In 1907-1908 Oneida Brewing Co. in Utica, NY published a series of ads so innovative one rarely or never sees the like today.
Oneida Brewing had roots in George Ralph’s brewery established in Utica in 1832. The business, re-named Oneida Brewing Co. in the 1880s, endured until Prohibition. A brewery under the same name was restored after Repeal and lasted until 1942.
Brewers, whatever the scale of operation, rarely describe their processes to the public in detail. Some speak of the hops they use, how traditional/old-fashioned their beer is, or, in an earlier period, how modern, but usually in generalities.
In part, this is to guard trade and proprietary information. It is also assumed, perhaps correctly, that the public “doesn’t want to know”. This can produce almost meaningless formulae (“go for the gusto” and the like).
Before World War I, Oneida Brewing countered the received wisdom in a remarkable four-part series published in upstate New York newspapers. It described the various brewing processes, many in great detail. The series was entitled, “Old Tyme and Modern Methods of Brewing Oneida Ale”.
The series actually comprised five parts but the fifth is simply a comparative pictorial, a rustic tavern contrasted with a contemporary, “palatial” hotel bar in Manhattan.
(The links herein are from the newspaper archive of Thomas Tryniski’s excellent Fulton History website, see here).
Many details of interest are revealed, examples include source of hops used (Oneida County, NY and Washington State); the fact that newly fermented beer was cooled with “swimmers”, or containers of ice floating on the beer; aging regimens; filtration through paper sheets (still used by some breweries today); cold-aging; long boiling (three hours); and much else.
Oneida Ale was probably all-malt as there is no reference to malt adjuncts or cooking of raw grains. Only ale is mentioned, and by our researches lager was not brewed by the company until about 1914.
Ads for an Oneida India Pale Ale appear until about 1901 but not in the series mentioned. We suspect this form of ale was considered, by 1907, old-fashioned. Oneida Ale in 1907-1908 was filtered of yeast, bright, and (in part) cold-aged with mechanical refrigeration. It was thus the new-style “sparkling”, or lagered ale, to use our modern terminology.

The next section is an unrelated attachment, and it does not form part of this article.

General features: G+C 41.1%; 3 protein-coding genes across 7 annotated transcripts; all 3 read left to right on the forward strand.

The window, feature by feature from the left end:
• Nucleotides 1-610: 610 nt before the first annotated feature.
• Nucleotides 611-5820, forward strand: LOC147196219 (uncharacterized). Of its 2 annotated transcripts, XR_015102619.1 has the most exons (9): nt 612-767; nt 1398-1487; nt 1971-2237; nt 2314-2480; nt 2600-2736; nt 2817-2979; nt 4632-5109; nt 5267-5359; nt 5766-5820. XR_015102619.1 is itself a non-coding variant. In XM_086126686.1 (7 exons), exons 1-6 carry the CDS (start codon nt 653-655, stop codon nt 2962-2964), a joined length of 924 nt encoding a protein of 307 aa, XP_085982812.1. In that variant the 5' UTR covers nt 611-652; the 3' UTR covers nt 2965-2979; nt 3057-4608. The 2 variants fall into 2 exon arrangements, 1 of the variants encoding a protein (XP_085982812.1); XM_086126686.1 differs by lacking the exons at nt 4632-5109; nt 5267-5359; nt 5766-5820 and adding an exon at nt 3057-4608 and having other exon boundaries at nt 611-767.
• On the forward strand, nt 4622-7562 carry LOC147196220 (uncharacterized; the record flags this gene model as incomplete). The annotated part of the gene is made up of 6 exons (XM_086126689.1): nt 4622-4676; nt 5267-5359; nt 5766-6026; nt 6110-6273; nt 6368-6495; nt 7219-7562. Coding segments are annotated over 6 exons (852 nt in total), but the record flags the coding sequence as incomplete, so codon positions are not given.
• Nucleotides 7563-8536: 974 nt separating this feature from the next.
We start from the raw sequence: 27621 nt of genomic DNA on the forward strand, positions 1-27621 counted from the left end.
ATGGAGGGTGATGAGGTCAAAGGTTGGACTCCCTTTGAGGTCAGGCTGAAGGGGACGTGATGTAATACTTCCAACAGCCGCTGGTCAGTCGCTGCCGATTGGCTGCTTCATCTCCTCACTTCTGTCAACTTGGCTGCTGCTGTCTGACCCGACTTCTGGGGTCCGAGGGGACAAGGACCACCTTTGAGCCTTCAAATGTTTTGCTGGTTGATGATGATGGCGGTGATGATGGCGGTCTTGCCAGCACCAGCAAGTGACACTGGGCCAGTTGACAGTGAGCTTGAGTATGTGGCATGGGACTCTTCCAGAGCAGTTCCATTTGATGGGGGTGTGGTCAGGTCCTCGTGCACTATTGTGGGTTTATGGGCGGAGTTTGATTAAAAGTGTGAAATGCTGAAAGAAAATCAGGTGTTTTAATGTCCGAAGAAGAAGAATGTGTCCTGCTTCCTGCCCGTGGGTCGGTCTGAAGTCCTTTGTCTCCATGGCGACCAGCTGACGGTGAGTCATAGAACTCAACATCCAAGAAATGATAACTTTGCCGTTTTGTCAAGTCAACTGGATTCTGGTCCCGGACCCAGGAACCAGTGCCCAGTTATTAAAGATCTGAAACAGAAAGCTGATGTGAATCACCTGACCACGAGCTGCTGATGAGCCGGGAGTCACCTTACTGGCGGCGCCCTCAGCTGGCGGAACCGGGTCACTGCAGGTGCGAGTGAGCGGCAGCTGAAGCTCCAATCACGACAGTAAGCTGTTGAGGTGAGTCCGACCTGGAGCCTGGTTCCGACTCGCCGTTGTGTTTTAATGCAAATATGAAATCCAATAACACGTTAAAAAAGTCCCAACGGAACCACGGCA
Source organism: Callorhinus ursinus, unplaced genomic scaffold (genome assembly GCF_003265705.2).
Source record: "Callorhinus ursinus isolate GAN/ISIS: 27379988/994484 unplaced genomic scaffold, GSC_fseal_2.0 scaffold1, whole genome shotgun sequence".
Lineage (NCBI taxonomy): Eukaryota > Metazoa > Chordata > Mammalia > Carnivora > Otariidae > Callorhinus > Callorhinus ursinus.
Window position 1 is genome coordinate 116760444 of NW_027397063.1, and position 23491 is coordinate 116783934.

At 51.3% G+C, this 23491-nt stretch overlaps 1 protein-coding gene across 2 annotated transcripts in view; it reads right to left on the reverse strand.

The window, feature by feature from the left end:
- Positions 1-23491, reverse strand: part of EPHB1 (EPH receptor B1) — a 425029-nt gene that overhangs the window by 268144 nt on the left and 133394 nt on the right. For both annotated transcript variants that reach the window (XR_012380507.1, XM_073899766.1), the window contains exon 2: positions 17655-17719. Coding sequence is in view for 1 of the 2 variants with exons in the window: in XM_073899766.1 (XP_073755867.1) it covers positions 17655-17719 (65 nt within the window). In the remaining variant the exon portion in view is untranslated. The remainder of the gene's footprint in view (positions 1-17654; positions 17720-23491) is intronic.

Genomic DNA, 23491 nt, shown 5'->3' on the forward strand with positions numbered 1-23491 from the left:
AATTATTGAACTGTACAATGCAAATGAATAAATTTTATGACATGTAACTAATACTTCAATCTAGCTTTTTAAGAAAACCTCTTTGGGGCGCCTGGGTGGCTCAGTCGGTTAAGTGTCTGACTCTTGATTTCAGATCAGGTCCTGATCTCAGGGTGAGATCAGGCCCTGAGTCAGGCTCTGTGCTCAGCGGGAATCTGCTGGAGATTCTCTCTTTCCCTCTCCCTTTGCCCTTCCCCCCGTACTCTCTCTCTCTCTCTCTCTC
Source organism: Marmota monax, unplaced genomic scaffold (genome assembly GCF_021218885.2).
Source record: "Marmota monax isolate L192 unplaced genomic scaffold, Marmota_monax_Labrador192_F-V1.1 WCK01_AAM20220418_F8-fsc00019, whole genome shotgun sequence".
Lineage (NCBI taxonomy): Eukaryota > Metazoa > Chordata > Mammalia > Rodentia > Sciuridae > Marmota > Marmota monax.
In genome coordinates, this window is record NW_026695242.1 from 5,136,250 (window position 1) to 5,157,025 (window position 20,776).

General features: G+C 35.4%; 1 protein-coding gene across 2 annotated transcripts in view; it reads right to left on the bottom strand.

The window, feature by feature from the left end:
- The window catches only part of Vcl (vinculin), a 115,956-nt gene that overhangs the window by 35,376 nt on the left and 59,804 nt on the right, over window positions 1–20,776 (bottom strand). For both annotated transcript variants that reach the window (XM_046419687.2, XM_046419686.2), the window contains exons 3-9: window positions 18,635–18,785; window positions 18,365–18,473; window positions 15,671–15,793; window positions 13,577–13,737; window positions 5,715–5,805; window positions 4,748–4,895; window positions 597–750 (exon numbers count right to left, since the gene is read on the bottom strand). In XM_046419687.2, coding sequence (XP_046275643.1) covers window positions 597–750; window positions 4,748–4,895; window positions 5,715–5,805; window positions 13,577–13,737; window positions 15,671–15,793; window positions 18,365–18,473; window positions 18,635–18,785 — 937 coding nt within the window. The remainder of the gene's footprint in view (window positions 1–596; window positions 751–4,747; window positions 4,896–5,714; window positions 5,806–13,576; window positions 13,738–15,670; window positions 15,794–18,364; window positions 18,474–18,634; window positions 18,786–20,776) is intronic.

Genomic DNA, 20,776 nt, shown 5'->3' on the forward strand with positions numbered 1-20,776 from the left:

In contrast, in 1910 the Arnold Brewery in Ogdensburg, NY was still advertising that its ale was not filtered, artificially carbonated, or processed with refrigeration. Oneida sought to show that its beer was superior by dint of modern methods and technology; Arnold argued the contrary, in a way that resonates more with the modern craft ethos.
Which ale was better? I can’t say without having tasted them, but would like to think each had its merits.
A theme recurrent in the Oneida ads is purity, in particular that the beer was less exposed to ambient air than by “old tyme” methods, with the implication that infection and contamination were minimized and product consistency, boosted.
In contrast, Arnold argued that its ale was more natural and the way the éminence grise of English ale, Bass Ale and similar brands, were made. In truth, even in the U.K. brewers were moving away from Arnold-style bottle-conditioning in favour of the dinner or sparkling ale method – the same thing Oneida vaunted – but if Arnold knew that, it didn’t say.
This new type of ale was becoming popular as an alternative to various forms of old-fashioned stock, still, “musty”, and old ale. From 1903 Molson Export Ale similarly showcased the new type of sparkling ale in Canada.
Oneida’s ads have an earnest quality yet a purposeful tone that escapes being called naive. The company clearly believed in advertising and wanted to reach customers and prospects in a novel way. It also advertised in more conventional ways in the upstate press, with illustrations of its products and a brief description.
Its more ambitious ads, as the series discussed, were a harbinger of the clinical, modernist ads, often showing white-coated technicians, that were a staple of mid-20th century advertising. This was common currency across the board in consumer advertising, not just in brewing.
The pattern started to break with the innovative Volkswagen and airlines ads of the early 1960s.
Nonetheless before WW I, in upstate and Central New York ale and porter, modernised or not, still had a sale, a lingering heritage of early British and Dutch settlers. Some of the brewers were Arnold, Ballantine, Evans, Greenway, Hinchcliffe, West End Brewing in Utica itself (now Matt’s Brewing), and what is now Genesee Brewing in Rochester.
And even after 1933 ale and porter came back although by then almost always well-carbonated, chilled, and deposit-free.
In Teddy Roosevelt’s America Oneida Brewing hit on a technique modern brewers might reflect on. Educate the consumer. Meaningfully.
Note re image: the images above were obtained from the news sources identified and linked in the text. All intellectual property in the sources belongs solely to the lawful owner, as applicable. Images sed for educational and historical purposes. All feedback welcomed.